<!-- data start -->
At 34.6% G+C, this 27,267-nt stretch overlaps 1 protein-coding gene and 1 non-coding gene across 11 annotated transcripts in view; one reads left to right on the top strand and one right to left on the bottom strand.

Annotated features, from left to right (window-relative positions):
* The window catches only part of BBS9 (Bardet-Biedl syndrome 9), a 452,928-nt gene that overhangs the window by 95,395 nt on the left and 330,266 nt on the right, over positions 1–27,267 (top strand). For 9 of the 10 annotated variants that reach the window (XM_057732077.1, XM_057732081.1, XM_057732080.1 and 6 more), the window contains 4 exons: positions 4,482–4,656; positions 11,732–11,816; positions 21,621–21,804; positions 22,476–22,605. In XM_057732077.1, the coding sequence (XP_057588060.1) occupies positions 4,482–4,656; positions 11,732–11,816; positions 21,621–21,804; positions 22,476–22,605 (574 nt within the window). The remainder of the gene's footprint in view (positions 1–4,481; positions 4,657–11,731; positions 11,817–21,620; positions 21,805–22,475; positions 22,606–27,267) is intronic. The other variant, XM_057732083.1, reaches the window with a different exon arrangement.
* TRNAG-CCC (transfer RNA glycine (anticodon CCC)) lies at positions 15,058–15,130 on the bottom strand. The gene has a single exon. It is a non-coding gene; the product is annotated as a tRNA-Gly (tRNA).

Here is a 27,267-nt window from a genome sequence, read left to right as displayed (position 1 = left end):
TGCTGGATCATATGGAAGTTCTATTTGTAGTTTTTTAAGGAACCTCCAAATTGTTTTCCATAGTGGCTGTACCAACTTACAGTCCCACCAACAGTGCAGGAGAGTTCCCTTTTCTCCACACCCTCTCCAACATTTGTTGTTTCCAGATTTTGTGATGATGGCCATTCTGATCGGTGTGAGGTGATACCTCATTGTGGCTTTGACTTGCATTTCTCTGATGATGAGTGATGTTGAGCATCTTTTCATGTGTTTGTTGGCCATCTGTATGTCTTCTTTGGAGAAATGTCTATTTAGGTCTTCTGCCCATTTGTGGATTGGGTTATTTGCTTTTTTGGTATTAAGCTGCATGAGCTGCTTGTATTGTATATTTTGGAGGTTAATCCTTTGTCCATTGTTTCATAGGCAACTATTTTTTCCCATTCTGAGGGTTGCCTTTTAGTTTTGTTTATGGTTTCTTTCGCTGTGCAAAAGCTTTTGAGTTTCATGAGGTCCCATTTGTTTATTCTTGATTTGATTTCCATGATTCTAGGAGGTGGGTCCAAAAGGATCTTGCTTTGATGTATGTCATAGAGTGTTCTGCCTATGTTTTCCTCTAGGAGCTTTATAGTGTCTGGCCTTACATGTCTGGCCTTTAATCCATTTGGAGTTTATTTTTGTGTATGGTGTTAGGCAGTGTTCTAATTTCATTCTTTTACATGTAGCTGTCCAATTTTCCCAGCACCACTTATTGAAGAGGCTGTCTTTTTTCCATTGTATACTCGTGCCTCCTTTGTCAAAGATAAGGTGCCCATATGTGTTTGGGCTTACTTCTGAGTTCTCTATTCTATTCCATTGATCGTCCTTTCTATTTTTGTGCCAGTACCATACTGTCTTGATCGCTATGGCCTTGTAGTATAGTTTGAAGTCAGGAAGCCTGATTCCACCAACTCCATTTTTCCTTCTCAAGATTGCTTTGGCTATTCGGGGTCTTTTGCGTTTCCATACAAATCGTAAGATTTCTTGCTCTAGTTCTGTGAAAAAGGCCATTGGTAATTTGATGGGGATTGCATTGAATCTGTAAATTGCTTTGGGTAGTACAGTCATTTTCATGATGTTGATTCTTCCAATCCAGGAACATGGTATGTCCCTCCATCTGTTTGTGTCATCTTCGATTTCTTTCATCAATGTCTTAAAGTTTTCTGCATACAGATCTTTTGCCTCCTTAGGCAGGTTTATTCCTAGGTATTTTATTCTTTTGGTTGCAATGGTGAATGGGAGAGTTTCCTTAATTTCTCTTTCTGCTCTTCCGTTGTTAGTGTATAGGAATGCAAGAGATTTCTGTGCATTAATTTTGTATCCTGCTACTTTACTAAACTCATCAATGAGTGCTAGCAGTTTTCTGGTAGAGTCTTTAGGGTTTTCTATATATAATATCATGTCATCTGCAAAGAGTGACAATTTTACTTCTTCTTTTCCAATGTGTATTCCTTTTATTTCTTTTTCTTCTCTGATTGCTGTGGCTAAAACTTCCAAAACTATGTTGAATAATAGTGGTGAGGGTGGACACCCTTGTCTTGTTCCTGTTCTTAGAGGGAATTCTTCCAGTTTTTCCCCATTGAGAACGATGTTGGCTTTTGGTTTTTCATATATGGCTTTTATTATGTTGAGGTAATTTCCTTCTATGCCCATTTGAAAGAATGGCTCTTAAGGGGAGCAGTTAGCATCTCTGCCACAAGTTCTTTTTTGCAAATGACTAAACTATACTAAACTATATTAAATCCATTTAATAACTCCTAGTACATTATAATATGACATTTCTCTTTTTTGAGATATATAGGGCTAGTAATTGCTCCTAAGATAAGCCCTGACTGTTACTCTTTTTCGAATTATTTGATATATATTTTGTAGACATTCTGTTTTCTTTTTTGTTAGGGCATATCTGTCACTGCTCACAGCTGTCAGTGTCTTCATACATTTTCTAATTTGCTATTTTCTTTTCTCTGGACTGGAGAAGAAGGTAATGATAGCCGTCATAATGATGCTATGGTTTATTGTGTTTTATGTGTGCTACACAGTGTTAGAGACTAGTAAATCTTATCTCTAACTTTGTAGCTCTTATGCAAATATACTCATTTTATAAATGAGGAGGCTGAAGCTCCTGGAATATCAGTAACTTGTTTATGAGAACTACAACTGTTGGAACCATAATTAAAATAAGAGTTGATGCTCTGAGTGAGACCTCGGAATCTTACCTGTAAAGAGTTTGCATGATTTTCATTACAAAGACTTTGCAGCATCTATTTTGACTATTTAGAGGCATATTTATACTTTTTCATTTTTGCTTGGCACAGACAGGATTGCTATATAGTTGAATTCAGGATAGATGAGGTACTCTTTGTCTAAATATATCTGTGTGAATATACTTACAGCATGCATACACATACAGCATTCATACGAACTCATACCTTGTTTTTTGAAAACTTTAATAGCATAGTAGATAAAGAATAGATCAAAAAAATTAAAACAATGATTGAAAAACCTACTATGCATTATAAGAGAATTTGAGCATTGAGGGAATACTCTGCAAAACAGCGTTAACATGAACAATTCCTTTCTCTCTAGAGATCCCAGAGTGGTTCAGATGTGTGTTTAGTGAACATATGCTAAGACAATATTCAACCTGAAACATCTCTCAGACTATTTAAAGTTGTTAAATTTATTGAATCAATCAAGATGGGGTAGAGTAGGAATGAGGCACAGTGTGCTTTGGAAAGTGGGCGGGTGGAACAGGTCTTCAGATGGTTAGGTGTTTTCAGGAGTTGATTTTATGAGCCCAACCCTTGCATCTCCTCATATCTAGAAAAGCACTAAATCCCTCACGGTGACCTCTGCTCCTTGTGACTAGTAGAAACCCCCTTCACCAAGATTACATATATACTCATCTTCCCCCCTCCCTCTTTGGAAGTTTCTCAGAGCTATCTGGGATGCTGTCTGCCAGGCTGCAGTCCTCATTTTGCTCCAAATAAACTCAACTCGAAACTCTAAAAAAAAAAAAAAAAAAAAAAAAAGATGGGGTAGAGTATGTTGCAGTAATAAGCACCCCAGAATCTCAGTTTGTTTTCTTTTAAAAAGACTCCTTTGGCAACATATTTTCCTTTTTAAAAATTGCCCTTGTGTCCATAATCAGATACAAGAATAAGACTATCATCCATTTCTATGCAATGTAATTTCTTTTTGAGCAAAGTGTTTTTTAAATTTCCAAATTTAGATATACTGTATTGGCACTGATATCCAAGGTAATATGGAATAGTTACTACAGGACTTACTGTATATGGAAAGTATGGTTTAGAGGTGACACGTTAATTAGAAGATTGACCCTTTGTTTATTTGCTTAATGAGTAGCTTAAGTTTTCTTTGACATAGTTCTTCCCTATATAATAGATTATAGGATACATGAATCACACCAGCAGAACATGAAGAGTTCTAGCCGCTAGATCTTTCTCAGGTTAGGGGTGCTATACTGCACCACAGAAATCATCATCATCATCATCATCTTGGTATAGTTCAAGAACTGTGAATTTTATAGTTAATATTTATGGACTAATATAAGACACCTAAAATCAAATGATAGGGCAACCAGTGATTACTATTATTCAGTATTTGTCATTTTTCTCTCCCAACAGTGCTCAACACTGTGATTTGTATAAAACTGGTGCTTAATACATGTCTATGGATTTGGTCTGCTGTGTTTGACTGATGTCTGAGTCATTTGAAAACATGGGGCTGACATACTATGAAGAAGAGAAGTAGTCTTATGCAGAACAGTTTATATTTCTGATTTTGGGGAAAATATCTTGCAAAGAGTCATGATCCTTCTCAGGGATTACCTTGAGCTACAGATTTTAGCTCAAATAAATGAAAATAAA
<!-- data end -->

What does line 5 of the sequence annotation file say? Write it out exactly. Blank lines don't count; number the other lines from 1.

Here is a 27,267-nt window from a genome sequence, read left to right as displayed (position 1 = left end):